Not-So-Great Expectations: The Learned Response to Female NPCs

Yuma Lau Far Cry 4

When I was a kid, I was far more interested in movies than in games. Whether it be Pixar films or movies about superheroes, there was nothing better than spending even a couple hours in a movie theater. Inarguably, movies were the pop culture medium that contributed the most to my perceptions of how the world should be, what people value, and how relationships are formed. Being that young, it was difficult to even notice the messaging in many of my favorite movies, let alone question them. This is especially true when it comes to how my favorite movies communicated the roles of women to me. Watching Spiderman, I never shook my head in confusion or frustration as Mary Jane Watson was ‘damseled’ over and over throughout the three films. I held indifference to her as a character; I never truly felt for her or saw her as anything other than what she was: a motivation and conflict-creator for the protagonist, Peter Parker.

Categorizing Mary Jane as both a damsel and a love interest played into a larger message that movies kept telling me: women only have so many options for depiction, while men can be anything. It took me quite a while to start looking at movies more critically, but I found a surprising connection between their messages of gender roles and the video games I play now. After some reflection on my experiences with Ubisoft’s Watch Dogs and Far Cry 4, I’ve determined that this underlying message of “damsel or girlfriend or both” was still with me and still holds influence over how I perceive stories and characters within games.

Predicting plot points and character relationships is an activity I feel most gamers can’t help but partake in. Being able to guess the twist or predict an element of future scenes is rewarding, as it makes one feel smarter and more in-tune with video game tropes. But when it comes to making guesses involving female characters, my mind suddenly narrows. I’ve found that women can exist in three scopes: damsel, dead, or girlfriend (the latter being especially rare in games due to sparing use of actual human relationships). Most often, games will replace this role in favor of a character that exists only for sex/sex appeal.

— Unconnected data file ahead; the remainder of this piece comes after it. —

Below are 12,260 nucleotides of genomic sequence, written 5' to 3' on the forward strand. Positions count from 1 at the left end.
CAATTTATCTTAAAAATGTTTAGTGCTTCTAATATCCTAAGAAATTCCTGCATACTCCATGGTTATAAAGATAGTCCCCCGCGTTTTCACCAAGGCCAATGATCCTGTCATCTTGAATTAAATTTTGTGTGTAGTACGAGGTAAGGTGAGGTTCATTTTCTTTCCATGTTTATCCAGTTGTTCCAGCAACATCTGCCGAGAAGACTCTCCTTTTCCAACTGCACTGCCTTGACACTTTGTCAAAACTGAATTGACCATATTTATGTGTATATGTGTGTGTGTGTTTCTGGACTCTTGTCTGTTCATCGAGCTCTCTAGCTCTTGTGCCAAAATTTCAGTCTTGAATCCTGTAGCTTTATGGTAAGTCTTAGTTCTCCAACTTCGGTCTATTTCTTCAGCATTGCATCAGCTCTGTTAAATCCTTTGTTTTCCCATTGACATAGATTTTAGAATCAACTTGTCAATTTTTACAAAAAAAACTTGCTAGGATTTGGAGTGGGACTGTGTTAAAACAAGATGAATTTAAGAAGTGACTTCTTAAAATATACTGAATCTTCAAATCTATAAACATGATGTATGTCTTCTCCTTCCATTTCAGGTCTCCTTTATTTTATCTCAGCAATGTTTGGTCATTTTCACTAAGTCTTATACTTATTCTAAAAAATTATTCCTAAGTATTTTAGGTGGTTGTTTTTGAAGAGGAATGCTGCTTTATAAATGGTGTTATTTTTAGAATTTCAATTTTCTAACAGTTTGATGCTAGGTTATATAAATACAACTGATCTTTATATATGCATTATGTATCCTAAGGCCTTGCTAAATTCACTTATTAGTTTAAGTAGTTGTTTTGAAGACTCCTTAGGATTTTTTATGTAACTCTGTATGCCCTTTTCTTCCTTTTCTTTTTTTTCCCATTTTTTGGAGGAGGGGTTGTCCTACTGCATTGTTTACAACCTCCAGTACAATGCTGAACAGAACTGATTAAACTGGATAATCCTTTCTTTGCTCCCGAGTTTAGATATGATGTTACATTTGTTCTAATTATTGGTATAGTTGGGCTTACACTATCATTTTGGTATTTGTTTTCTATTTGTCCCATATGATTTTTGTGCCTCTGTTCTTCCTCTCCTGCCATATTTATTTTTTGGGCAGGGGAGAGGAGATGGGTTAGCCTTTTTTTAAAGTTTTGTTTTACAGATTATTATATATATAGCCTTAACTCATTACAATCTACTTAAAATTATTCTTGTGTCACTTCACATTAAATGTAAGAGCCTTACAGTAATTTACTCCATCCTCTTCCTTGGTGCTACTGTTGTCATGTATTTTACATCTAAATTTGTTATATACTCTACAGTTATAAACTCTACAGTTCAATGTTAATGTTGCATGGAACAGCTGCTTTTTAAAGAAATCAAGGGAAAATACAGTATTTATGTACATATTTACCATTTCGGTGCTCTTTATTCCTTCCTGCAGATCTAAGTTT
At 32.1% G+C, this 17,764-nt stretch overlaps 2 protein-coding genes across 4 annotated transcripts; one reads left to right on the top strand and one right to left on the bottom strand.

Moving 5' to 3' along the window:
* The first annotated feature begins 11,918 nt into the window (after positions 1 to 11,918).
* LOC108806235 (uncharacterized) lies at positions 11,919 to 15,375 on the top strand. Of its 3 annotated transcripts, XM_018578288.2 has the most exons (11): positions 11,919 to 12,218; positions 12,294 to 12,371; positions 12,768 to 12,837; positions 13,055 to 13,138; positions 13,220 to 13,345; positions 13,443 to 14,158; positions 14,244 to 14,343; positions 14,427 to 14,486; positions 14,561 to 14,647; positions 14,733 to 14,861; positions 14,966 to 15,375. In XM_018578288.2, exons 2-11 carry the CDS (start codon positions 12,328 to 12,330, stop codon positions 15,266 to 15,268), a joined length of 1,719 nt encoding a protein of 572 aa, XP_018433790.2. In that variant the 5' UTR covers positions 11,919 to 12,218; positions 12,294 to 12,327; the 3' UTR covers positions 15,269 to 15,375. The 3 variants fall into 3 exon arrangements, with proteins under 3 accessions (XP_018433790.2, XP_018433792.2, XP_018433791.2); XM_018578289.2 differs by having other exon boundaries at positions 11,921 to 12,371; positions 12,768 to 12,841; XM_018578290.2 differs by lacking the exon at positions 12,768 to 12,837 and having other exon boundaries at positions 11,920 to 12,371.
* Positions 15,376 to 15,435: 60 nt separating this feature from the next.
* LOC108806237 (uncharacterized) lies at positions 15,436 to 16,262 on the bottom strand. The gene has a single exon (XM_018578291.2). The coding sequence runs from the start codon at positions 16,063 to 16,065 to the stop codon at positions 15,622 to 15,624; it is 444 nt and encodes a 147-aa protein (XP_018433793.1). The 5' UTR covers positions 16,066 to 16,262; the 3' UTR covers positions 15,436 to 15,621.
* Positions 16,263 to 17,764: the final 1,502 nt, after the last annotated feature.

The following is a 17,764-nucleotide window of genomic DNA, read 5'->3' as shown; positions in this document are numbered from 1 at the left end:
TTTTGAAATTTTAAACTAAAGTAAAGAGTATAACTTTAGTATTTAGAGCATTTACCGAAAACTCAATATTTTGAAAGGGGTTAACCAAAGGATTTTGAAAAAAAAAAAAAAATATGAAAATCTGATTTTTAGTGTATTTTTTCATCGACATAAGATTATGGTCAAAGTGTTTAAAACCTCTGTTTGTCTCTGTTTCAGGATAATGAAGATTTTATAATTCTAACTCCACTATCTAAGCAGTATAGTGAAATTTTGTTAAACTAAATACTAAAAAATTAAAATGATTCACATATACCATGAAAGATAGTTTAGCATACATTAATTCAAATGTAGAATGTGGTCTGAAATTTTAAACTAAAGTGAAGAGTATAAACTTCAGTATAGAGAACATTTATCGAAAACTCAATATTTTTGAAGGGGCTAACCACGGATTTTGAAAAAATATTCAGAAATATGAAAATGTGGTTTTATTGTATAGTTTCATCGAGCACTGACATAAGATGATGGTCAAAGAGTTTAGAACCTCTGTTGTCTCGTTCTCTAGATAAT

I viewed both Clara from Watch Dogs (portrayed as an expert hacker) and Amita of Far Cry 4 (portrayed as a determined revolutionary) within these confines. I remember thinking to myself throughout these games, “Well, I’m definitely gonna have to save her at some point. And then she’ll probably die anyway.” The concept of either character existing outside of this realm of thinking never crossed my mind while playing. Without spoiling either game, I can conclude that one character falls into two of the three categories, while the other manages to escape all expected roles (yay!).

These roles set in place for women are a learned response: they are ideas about women that have been communicated to our culture repeatedly. Identifying as a feminist myself, I don’t feel very proud to have predicted these characters’ conclusions with such a narrow mind. If anything, the fact that these views have followed me throughout the years and have the ability to transcend mediums is testament to how strong and damaging they are.

But I’ve made an even stranger realization throughout this self-reflection. Upon completion of the game featuring the female character who avoided falling into any gender roles, I found myself at odds with two feelings: appreciation for a female character that exists in a video game without being confined to these roles, and bewilderment at the game for not using these tropes. Having the idea so ingrained in me (not just from movies but also other games and even other mediums such as music) and continuing to be indifferent to depictions of gender roles throughout my adolescent has created a rather strong idea of what women should be and how they should be depicted. So, when these ideas are tarnished—in any medium—I am genuinely shocked by well-written female characters.

The Last of Us Remastered

This may not seem like a bad or abnormal thing, but the problem lies in the fact that I don’t want to be shocked by how good a female character is written. Being well-written and well-represented shouldn’t be shocking or out of the ordinary. It shouldn’t be something edgy or new or unexpected. Female characters being well-written (especially in video games) should be the norm to the point where I’m only shocked at how good the writing of the character is rather than shocked that such a well-written character is also a woman.

Having grown up with such a narrow perspective of what women on screen could be, I’ve never been more appreciative and proud of how things are changing for both film and games. Movies like Brave and Frozen are teaching children a new and better lesson. Games like The Last of Us and Gone Home are redefining women’s roles in games. Woman’s voices in the games industry have never been more strong or vital. Overall, I’m glad to take a glimpse at the current state of pop culture and find that it is becoming better than what I was exposed to as a child.


2 thoughts on “Not-So-Great Expectations: The Learned Response to Female NPCs

Add yours

  1. Well with Spiderman I think we can all just look at it and agree “its an adaptation of a comic before even the turn of the millennia, it isn’t going to be very revolutionary in its depiction of roles”.


  2. What are the odds that Frozen gets a sequel in which Elsa finds a man and is degraded to, well… a woman, and nothing more than a woman


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